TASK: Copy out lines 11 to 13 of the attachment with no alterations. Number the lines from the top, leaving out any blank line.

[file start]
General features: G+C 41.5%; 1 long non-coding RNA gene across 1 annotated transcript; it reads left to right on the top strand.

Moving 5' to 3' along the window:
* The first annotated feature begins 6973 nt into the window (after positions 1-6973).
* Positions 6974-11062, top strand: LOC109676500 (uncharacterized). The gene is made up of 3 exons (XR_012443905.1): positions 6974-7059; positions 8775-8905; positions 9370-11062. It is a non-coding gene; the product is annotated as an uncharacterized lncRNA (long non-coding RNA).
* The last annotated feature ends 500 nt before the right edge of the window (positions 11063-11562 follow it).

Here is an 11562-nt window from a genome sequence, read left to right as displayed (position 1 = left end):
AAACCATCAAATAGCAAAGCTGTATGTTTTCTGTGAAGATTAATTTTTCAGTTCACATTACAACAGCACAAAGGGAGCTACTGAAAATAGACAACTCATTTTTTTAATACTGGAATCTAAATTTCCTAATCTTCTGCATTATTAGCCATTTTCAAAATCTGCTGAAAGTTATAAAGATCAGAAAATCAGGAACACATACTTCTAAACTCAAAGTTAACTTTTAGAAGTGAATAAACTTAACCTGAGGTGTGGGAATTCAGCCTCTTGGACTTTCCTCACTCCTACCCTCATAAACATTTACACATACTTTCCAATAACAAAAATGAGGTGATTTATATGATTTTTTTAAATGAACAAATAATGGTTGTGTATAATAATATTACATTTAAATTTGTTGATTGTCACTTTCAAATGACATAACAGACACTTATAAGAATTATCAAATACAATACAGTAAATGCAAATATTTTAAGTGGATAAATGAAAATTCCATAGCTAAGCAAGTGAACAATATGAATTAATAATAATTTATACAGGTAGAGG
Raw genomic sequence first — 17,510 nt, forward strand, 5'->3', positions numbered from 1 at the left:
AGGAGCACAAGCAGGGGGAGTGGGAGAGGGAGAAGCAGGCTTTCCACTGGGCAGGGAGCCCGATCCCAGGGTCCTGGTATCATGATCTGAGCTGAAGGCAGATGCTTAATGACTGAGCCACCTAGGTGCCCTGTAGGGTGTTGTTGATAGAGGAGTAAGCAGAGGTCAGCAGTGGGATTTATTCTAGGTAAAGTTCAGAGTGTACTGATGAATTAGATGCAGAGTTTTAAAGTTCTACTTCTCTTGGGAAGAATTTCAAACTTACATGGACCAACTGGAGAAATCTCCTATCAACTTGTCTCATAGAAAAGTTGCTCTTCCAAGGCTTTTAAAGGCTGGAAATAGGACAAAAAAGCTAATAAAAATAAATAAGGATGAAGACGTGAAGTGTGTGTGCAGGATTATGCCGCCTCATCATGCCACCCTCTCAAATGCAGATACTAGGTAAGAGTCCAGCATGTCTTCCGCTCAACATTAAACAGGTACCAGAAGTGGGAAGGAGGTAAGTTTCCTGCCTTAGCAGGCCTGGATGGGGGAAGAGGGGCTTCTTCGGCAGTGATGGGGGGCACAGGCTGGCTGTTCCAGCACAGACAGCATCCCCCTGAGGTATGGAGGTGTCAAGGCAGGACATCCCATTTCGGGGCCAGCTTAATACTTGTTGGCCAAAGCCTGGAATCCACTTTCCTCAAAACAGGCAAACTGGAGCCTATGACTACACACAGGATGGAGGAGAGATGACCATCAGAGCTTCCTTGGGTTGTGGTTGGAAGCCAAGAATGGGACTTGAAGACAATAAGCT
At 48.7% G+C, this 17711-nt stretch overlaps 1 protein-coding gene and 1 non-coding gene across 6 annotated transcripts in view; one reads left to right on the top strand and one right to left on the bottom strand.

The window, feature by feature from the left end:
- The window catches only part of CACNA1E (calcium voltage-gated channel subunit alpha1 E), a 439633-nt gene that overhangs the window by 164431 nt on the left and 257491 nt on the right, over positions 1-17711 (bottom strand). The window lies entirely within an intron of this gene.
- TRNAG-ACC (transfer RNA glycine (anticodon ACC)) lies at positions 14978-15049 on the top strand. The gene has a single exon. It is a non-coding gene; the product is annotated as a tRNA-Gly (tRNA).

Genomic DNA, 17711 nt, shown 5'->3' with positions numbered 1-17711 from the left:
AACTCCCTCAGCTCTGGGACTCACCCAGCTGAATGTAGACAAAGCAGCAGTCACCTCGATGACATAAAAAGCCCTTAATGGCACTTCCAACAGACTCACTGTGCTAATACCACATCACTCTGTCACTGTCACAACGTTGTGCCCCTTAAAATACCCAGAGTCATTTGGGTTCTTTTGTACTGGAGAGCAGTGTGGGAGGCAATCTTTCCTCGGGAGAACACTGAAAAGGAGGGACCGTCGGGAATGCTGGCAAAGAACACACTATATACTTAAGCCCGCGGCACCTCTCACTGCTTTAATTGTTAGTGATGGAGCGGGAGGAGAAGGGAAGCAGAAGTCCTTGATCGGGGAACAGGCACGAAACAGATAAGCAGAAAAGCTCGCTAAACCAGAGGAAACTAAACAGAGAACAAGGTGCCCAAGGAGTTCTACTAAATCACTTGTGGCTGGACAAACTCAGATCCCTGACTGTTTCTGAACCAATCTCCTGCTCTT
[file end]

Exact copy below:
The window, feature by feature from the left end:
- The window catches only part of CACNA1E (calcium voltage-gated channel subunit alpha1 E), a 439633-nt gene that overhangs the window by 164431 nt on the left and 257491 nt on the right, over positions 1-17711 (bottom strand). The window lies entirely within an intron of this gene.
- TRNAG-ACC (transfer RNA glycine (anticodon ACC)) lies at positions 14978-15049 on the top strand. The gene has a single exon. It is a non-coding gene; the product is annotated as a tRNA-Gly (tRNA).